animal movement, remote sensing, GIS, species reintroductions, species occurrence and distribution modeling, conservation biology
- Research Ecologist, Smithsonian's National Zoo and Conservation Biology Institute 2017 -
- Environmental monitoring--Remote sensing
- Home range (Animal geography)
- Mobile geographic information systems
- Remote sensing
- Remote-sensing images
- Remote-sensing images
- Remote-sensing maps
Education And Training
Dr. Katherine Mertes is a Research Ecologist in the Conservation Ecology Center at the Smithsonian's National Zoo and Conservation Biology Institute.
Since 2017, Katherine has worked alongside CEC scientists Jared Stabach, Melissa Songer and Peter Leimgruber to support the reintroduction of scimitar-horned oryx (Oryx dammah), addax (Addax nasomaculatus), and other highly endangered species to the Reserve de Faune du Ouadi Rimé-Ouadi Achim in Chad (RFOROA). This reintroduction project is a joint initiative of the Government of Chad and the Environment Agency - Abu Dhabi. In Chad, the project is implemented by SaharaConservation, in partnership with the Ministry for the Environment, Fisheries and Sustainable Development. As technical partners on the project, SNZCBI scientists fit tracking devices to reintroduced animals, track their movements after release, and analyze the resulting data to conduct fundamental research on endangered mammals, refine management practices, and assess the overall progress of the reintroduction.
Dr. Mertes's research combines remote sensing and field data on environmental conditions with animal occurrence and movement data to investigate how mobile individuals, populations and species perceive and respond to their environment. Her PhD dissertation evaluated the spatial scales (grains) at which species perceive and respond to environmental factors. From 2011 to 2015, she conducted focal sampling surveys and deployed solar-powered GPS/UHF/GSM tags on four bird species across Kenya, and demonstrated that each species responded to their environment at characteristic spatial grains. These "response grains" were associated with species attributes, primarily diet and home range size, and define important parameters for research and conservation - such as the optimal size and spacing of study sites, appropriate resolutions for remotely sensed data, and minimum effective area for management actions.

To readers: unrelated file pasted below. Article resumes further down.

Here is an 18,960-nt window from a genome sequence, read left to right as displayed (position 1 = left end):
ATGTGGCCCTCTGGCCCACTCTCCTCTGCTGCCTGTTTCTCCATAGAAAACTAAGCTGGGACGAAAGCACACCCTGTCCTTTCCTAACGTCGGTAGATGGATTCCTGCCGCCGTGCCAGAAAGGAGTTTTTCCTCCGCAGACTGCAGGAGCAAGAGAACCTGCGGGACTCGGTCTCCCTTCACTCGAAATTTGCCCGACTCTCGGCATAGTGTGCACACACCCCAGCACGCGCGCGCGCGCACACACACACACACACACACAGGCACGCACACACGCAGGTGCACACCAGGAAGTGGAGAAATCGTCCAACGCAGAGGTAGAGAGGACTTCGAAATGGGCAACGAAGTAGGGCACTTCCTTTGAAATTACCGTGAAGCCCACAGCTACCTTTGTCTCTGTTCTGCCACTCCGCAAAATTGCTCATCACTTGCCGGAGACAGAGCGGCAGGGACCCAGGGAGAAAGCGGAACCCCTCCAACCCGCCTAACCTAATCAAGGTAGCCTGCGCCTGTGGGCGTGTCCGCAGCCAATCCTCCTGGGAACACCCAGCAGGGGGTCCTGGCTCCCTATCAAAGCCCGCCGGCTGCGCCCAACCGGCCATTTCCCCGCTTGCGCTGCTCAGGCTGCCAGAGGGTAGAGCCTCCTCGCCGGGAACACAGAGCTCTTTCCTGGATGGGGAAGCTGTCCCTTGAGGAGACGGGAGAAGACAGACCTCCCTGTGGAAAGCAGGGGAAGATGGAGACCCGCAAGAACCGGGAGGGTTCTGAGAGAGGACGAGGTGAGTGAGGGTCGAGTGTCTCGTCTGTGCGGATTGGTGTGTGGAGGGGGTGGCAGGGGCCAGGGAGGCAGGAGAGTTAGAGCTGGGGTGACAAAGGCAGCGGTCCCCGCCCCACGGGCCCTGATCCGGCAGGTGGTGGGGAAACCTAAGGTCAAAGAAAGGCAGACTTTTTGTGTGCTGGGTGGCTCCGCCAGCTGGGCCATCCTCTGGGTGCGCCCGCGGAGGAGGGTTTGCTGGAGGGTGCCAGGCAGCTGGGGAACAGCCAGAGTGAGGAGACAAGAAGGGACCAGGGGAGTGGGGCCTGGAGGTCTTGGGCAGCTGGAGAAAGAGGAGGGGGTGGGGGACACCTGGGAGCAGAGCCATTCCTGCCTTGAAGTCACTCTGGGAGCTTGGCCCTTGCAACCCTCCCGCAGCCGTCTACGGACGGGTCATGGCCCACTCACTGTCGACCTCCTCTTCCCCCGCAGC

- animal movement, remote sensing, GIS, species reintroductions, species occurrence and distribution modeling, conservation biology
- Mertes, Katherine, Ressijac, Catherine A., Moraes, Rosana N., Hughey, Lacey F., Alegre, Luisa H. Porto, Horning, Megan, Buk, Tara, Harwood, Arielle, Layman, Lawrence, Mathews, Christopher, Vance, Morgan, Reed, Dolores, Stabach, Jared A., and Goldenberg, Shifra Z. 2022. "Assessing neophobia and exploration while accounting for social context: an example application in scimitar-horned oryx." Mammalian Biology, https://doi.org/10.1007/s42991-022-00271-1. 2022
- Noonan, Michael J., Fleming, Christen H., Tucker, Marlee A., Kays, Roland, Harrison, Autumn-Lynn, Crofoot, Margaret C., Abrahms, Briana, Alberts, Susan C., Ali, Abdullahi H., Altmann, Jeanne, Antunes, Pamela Castro, Attias, Nina, Belant, Jerrold L., Beyer, Dean E., Jr., Bidner, Laura R., Blaum, Niels, Boone, Randall B., Caillaud, Damien, de Paula, Rogerio Cunha, De la Torre, J. Antonio, Dekker, Jasja, DePerno, Christopher S., Farhadinia, Mohammad, Fennessy, Julian, Fichtel, Claudia et al. 2020. "Effects of body size on estimation of mammalian area requirements." Conservation Biology, 34, (4) 1017–1028. https://doi.org/10.1111/cobi.13495. 2020
- Mertes, Katherine, Jarzyna, Marta A., and Jetz, Walter. 2020. "Hierarchical multi-grain models improve descriptions of species' environmental associations, distribution, and abundance." Ecological Applications, 30, (6). https://doi.org/10.1002/eap.2117. 2020
- Stabach, Jared A., Cunningham, Stephanie A., Connette, Grant, Mota, Joel L., Reed, Dolores, Byron, Michael, Songer, Melissa, Wacher, Tim, Mertes, Katherine, Brown, Janine L., Comizzoli, Pierre, Newby, John, Monfort, Steven L., and Leimgruber, Peter. 2020. "Short-term effects of GPS collars on the activity, behavior, and adrenal response of scimitar-horned oryx (Oryx dammah)." PloS One, 15, (2) Article e0221843. https://doi.org/10.1371/journal.pone.0221843. 2020
- Huang, Qiongyu, Lothspeich, Audrey, Hernandez, Haydee Yanez, Mertes, Katherine, Liu, Xuehua, and Songer, Melissa. 2020. "What drove giant panda Ailuropoda melanoleuca expansion in the Qinling Mountains? An analysis comparing the influence of climate, bamboo, and various landscape variables in the past decade." Environmental Research Letters, 15, (8). https://doi.org/10.1088/1748-9326/ab86f3. 2020
- Mertes, Katherine, Stabach, Jared A., Songer, Melissa, Wacher, Tim, Newby, John, Chuven, Justin, Al Dhaheri, Shaikha, Leimgruber, Peter, and Monfort, Steven. 2019. "Management Background and Release Conditions Structure Post-release Movements in Reintroduced Ungulates." Frontiers in Ecology and Evolution, 7 470. https://doi.org/10.3389/fevo.2019.00470. 2019
- National Zoological Park Academic Department